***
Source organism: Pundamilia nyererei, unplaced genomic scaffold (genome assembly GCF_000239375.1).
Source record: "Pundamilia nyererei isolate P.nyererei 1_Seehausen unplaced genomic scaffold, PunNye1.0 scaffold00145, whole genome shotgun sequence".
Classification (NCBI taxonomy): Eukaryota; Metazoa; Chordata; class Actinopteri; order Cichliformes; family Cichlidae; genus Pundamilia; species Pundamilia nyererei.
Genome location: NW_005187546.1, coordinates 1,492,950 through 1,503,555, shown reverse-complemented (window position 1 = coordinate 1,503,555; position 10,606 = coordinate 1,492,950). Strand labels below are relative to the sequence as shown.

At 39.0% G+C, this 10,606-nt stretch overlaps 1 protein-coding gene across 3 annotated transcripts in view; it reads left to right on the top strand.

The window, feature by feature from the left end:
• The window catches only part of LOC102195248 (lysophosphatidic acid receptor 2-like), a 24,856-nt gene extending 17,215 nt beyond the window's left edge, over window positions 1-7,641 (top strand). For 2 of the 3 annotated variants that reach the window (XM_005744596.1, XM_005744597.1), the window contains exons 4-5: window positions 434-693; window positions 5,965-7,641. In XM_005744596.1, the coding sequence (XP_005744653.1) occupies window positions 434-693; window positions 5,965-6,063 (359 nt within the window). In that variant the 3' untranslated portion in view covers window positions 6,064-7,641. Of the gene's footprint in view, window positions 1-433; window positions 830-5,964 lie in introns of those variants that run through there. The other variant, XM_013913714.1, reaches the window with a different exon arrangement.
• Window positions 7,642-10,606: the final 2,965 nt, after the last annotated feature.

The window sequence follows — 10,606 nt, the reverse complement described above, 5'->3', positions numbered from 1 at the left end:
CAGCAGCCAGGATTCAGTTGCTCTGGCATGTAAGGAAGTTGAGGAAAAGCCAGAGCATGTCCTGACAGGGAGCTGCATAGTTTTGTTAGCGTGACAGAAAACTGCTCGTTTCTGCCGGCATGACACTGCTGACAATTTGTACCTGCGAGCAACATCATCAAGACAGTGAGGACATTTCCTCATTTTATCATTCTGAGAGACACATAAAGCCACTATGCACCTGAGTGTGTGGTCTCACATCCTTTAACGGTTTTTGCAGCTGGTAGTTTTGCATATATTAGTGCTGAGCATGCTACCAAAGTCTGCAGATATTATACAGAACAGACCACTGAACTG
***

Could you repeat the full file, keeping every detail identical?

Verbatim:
Source organism: Pundamilia nyererei, unplaced genomic scaffold (genome assembly GCF_000239375.1).
Source record: "Pundamilia nyererei isolate P.nyererei 1_Seehausen unplaced genomic scaffold, PunNye1.0 scaffold00145, whole genome shotgun sequence".
Classification (NCBI taxonomy): Eukaryota; Metazoa; Chordata; class Actinopteri; order Cichliformes; family Cichlidae; genus Pundamilia; species Pundamilia nyererei.
Genome location: NW_005187546.1, coordinates 1,492,950 through 1,503,555, shown reverse-complemented (window position 1 = coordinate 1,503,555; position 10,606 = coordinate 1,492,950). Strand labels below are relative to the sequence as shown.

At 39.0% G+C, this 10,606-nt stretch overlaps 1 protein-coding gene across 3 annotated transcripts in view; it reads left to right on the top strand.

The window, feature by feature from the left end:
• The window catches only part of LOC102195248 (lysophosphatidic acid receptor 2-like), a 24,856-nt gene extending 17,215 nt beyond the window's left edge, over window positions 1-7,641 (top strand). For 2 of the 3 annotated variants that reach the window (XM_005744596.1, XM_005744597.1), the window contains exons 4-5: window positions 434-693; window positions 5,965-7,641. In XM_005744596.1, the coding sequence (XP_005744653.1) occupies window positions 434-693; window positions 5,965-6,063 (359 nt within the window). In that variant the 3' untranslated portion in view covers window positions 6,064-7,641. Of the gene's footprint in view, window positions 1-433; window positions 830-5,964 lie in introns of those variants that run through there. The other variant, XM_013913714.1, reaches the window with a different exon arrangement.
• Window positions 7,642-10,606: the final 2,965 nt, after the last annotated feature.

The window sequence follows — 10,606 nt, the reverse complement described above, 5'->3', positions numbered from 1 at the left end:
CAGCAGCCAGGATTCAGTTGCTCTGGCATGTAAGGAAGTTGAGGAAAAGCCAGAGCATGTCCTGACAGGGAGCTGCATAGTTTTGTTAGCGTGACAGAAAACTGCTCGTTTCTGCCGGCATGACACTGCTGACAATTTGTACCTGCGAGCAACATCATCAAGACAGTGAGGACATTTCCTCATTTTATCATTCTGAGAGACACATAAAGCCACTATGCACCTGAGTGTGTGGTCTCACATCCTTTAACGGTTTTTGCAGCTGGTAGTTTTGCATATATTAGTGCTGAGCATGCTACCAAAGTCTGCAGATATTATACAGAACAGACCACTGAACTG